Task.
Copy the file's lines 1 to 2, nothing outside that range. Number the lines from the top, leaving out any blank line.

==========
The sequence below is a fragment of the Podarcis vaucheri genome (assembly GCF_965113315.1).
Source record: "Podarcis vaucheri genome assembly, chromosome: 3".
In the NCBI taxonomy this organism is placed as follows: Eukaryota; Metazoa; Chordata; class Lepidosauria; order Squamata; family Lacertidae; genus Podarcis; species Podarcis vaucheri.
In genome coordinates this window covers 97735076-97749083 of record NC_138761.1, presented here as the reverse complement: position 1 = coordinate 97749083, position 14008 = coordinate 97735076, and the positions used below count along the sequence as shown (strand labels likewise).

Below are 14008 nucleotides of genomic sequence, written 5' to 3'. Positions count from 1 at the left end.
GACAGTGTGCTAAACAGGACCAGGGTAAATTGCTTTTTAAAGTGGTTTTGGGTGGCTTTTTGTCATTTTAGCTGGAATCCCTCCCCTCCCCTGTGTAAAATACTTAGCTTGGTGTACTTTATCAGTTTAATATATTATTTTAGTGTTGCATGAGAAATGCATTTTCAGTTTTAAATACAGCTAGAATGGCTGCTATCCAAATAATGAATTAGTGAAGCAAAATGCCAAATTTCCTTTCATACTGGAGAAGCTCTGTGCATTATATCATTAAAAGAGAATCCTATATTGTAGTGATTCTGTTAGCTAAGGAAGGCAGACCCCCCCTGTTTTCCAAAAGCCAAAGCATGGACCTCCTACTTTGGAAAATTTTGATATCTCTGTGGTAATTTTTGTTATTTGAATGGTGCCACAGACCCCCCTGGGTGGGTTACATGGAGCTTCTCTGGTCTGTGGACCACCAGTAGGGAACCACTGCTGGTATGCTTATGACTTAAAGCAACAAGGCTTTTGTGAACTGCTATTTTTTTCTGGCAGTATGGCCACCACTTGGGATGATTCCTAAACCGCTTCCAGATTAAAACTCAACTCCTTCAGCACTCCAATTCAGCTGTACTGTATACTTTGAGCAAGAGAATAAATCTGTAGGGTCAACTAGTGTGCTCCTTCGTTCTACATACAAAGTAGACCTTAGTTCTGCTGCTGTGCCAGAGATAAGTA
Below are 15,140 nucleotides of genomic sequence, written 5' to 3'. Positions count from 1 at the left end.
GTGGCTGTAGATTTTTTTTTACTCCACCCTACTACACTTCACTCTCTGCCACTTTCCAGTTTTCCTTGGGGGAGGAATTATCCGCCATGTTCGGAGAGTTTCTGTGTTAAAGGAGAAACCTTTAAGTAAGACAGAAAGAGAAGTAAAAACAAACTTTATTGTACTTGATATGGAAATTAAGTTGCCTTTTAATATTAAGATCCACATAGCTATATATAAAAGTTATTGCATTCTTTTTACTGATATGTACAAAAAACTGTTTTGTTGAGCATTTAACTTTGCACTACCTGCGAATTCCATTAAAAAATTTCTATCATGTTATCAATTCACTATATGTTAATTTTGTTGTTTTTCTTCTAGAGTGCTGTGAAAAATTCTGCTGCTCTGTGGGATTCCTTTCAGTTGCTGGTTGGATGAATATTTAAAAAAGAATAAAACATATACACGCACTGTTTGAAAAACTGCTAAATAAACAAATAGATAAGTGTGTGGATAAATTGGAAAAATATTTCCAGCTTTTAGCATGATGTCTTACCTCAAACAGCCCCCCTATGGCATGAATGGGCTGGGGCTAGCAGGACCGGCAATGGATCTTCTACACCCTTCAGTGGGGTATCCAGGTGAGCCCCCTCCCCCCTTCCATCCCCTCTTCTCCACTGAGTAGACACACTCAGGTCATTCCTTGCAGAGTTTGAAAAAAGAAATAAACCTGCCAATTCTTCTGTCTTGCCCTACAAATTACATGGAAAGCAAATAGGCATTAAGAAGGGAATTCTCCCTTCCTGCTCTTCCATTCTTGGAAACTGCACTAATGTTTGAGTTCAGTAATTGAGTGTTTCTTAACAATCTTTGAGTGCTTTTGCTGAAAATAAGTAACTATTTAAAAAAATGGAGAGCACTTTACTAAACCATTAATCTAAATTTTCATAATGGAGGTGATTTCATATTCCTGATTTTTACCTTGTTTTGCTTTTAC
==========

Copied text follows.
The sequence below is a fragment of the Podarcis vaucheri genome (assembly GCF_965113315.1).
Source record: "Podarcis vaucheri genome assembly, chromosome: 3".